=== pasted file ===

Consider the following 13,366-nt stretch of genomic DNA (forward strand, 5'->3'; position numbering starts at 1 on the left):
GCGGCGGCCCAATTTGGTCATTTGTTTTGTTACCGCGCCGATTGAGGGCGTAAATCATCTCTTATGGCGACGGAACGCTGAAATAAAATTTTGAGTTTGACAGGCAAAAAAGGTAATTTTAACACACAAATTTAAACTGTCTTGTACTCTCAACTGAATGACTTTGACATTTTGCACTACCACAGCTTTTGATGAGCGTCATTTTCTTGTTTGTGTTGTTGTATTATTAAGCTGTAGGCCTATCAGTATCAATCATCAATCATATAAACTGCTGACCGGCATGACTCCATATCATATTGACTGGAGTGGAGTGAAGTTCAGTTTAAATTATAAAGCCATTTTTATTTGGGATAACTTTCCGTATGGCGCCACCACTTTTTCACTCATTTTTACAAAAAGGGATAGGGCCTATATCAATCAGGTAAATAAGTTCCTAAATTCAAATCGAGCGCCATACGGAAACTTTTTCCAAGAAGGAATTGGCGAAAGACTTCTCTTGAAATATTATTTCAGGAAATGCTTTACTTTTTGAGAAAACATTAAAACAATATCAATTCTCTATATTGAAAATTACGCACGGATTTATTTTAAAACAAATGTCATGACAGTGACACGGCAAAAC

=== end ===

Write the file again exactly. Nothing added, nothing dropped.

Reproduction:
Consider the following 13,366-nt stretch of genomic DNA (forward strand, 5'->3'; position numbering starts at 1 on the left):
GCGGCGGCCCAATTTGGTCATTTGTTTTGTTACCGCGCCGATTGAGGGCGTAAATCATCTCTTATGGCGACGGAACGCTGAAATAAAATTTTGAGTTTGACAGGCAAAAAAGGTAATTTTAACACACAAATTTAAACTGTCTTGTACTCTCAACTGAATGACTTTGACATTTTGCACTACCACAGCTTTTGATGAGCGTCATTTTCTTGTTTGTGTTGTTGTATTATTAAGCTGTAGGCCTATCAGTATCAATCATCAATCATATAAACTGCTGACCGGCATGACTCCATATCATATTGACTGGAGTGGAGTGAAGTTCAGTTTAAATTATAAAGCCATTTTTATTTGGGATAACTTTCCGTATGGCGCCACCACTTTTTCACTCATTTTTACAAAAAGGGATAGGGCCTATATCAATCAGGTAAATAAGTTCCTAAATTCAAATCGAGCGCCATACGGAAACTTTTTCCAAGAAGGAATTGGCGAAAGACTTCTCTTGAAATATTATTTCAGGAAATGCTTTACTTTTTGAGAAAACATTAAAACAATATCAATTCTCTATATTGAAAATTACGCACGGATTTATTTTAAAACAAATGTCATGACAGTGACACGGCAAAAC